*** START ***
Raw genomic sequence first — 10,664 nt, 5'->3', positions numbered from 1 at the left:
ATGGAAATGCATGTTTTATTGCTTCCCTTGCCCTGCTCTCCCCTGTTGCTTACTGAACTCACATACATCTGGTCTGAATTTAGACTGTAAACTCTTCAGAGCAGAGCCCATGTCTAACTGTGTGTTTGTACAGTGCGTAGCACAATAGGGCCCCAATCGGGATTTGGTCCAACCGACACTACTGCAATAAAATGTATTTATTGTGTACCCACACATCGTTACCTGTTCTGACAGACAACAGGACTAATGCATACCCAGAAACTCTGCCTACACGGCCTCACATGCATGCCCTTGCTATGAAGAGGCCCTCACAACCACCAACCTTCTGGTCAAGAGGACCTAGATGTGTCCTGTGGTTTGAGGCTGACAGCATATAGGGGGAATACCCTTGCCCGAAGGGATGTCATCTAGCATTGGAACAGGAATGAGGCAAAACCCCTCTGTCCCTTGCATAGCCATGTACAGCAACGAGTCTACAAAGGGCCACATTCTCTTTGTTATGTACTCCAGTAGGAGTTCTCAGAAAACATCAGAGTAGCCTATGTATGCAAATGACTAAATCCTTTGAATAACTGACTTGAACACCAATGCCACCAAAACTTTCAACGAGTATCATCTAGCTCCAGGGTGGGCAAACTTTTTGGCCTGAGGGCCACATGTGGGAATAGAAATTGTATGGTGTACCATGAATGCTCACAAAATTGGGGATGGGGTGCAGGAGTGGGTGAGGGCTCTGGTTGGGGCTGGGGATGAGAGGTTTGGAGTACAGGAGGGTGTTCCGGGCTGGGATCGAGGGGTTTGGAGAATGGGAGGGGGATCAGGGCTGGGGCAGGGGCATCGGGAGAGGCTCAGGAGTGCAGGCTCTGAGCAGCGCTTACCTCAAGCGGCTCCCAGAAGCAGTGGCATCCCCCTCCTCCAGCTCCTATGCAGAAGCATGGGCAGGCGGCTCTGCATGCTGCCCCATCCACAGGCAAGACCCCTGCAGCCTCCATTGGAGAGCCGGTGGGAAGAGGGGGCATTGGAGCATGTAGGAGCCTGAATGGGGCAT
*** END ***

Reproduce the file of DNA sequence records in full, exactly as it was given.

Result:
Raw genomic sequence first — 10,664 nt, 5'->3', positions numbered from 1 at the left:
ATGGAAATGCATGTTTTATTGCTTCCCTTGCCCTGCTCTCCCCTGTTGCTTACTGAACTCACATACATCTGGTCTGAATTTAGACTGTAAACTCTTCAGAGCAGAGCCCATGTCTAACTGTGTGTTTGTACAGTGCGTAGCACAATAGGGCCCCAATCGGGATTTGGTCCAACCGACACTACTGCAATAAAATGTATTTATTGTGTACCCACACATCGTTACCTGTTCTGACAGACAACAGGACTAATGCATACCCAGAAACTCTGCCTACACGGCCTCACATGCATGCCCTTGCTATGAAGAGGCCCTCACAACCACCAACCTTCTGGTCAAGAGGACCTAGATGTGTCCTGTGGTTTGAGGCTGACAGCATATAGGGGGAATACCCTTGCCCGAAGGGATGTCATCTAGCATTGGAACAGGAATGAGGCAAAACCCCTCTGTCCCTTGCATAGCCATGTACAGCAACGAGTCTACAAAGGGCCACATTCTCTTTGTTATGTACTCCAGTAGGAGTTCTCAGAAAACATCAGAGTAGCCTATGTATGCAAATGACTAAATCCTTTGAATAACTGACTTGAACACCAATGCCACCAAAACTTTCAACGAGTATCATCTAGCTCCAGGGTGGGCAAACTTTTTGGCCTGAGGGCCACATGTGGGAATAGAAATTGTATGGTGTACCATGAATGCTCACAAAATTGGGGATGGGGTGCAGGAGTGGGTGAGGGCTCTGGTTGGGGCTGGGGATGAGAGGTTTGGAGTACAGGAGGGTGTTCCGGGCTGGGATCGAGGGGTTTGGAGAATGGGAGGGGGATCAGGGCTGGGGCAGGGGCATCGGGAGAGGCTCAGGAGTGCAGGCTCTGAGCAGCGCTTACCTCAAGCGGCTCCCAGAAGCAGTGGCATCCCCCTCCTCCAGCTCCTATGCAGAAGCATGGGCAGGCGGCTCTGCATGCTGCCCCATCCACAGGCAAGACCCCTGCAGCCTCCATTGGAGAGCCGGTGGGAAGAGGGGGCATTGGAGCATGTAGGAGCCTGAATGGGGCAT